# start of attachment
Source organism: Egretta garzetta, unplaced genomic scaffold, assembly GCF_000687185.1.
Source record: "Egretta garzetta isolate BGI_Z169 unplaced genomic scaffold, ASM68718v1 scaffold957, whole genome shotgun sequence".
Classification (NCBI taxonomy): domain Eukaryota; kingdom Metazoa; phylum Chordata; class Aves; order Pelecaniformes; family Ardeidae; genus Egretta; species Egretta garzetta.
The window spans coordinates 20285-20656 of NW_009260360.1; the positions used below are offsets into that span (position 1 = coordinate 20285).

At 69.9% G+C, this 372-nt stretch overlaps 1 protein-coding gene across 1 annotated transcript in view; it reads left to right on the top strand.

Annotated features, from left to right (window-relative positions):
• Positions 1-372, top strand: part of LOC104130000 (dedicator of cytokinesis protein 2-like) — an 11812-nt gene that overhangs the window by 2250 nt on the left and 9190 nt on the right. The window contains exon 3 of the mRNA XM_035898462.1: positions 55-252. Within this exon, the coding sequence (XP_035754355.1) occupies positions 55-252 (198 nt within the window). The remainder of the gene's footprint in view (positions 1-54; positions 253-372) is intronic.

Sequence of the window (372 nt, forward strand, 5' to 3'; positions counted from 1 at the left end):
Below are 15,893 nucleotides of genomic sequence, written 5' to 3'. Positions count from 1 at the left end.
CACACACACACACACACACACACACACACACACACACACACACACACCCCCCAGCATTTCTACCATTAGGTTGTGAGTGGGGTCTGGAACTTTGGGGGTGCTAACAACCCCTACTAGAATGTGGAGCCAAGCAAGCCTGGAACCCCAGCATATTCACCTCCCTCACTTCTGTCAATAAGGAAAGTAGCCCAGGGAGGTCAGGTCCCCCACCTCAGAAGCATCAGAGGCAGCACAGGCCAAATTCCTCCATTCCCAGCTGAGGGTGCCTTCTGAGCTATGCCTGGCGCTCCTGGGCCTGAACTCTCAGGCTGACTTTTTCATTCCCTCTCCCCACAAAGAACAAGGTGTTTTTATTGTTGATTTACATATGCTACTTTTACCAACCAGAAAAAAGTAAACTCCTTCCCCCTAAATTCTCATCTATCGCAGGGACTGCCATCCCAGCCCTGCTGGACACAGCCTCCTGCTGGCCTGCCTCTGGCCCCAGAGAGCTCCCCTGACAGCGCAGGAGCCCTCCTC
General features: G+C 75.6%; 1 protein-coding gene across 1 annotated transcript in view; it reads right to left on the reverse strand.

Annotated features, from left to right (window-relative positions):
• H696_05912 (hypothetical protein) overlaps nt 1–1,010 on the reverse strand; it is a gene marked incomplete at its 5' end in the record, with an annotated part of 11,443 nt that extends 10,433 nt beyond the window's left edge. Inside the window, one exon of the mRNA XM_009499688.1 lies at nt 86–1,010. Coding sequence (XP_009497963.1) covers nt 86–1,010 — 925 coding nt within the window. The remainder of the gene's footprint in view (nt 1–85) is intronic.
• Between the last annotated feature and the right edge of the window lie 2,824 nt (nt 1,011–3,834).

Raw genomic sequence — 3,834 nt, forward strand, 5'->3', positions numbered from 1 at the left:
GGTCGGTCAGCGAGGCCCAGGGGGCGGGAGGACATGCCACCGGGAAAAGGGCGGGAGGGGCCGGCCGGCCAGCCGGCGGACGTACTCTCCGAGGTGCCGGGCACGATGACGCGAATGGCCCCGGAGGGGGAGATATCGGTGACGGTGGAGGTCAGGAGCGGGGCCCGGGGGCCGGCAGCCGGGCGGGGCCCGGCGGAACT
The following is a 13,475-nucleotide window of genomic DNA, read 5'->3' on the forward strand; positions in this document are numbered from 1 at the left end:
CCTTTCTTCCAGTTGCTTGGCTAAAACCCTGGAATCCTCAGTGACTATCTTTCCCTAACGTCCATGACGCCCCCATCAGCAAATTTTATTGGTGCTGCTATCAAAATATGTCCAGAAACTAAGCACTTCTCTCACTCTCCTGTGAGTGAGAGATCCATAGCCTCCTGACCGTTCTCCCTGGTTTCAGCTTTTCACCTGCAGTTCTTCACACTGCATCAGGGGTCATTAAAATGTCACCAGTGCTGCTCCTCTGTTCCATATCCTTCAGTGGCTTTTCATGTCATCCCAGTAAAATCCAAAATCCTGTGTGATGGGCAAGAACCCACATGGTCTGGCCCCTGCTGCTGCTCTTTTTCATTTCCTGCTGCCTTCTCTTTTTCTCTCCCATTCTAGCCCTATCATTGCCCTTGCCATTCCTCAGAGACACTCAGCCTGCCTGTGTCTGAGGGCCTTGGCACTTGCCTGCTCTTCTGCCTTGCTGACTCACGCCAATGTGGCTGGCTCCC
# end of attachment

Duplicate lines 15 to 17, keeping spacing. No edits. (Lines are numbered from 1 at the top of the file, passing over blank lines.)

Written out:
Raw genomic sequence — 3,834 nt, forward strand, 5'->3', positions numbered from 1 at the left:
GGTCGGTCAGCGAGGCCCAGGGGGCGGGAGGACATGCCACCGGGAAAAGGGCGGGAGGGGCCGGCCGGCCAGCCGGCGGACGTACTCTCCGAGGTGCCGGGCACGATGACGCGAATGGCCCCGGAGGGGGAGATATCGGTGACGGTGGAGGTCAGGAGCGGGGCCCGGGGGCCGGCAGCCGGGCGGGGCCCGGCGGAACT
The following is a 13,475-nucleotide window of genomic DNA, read 5'->3' on the forward strand; positions in this document are numbered from 1 at the left end: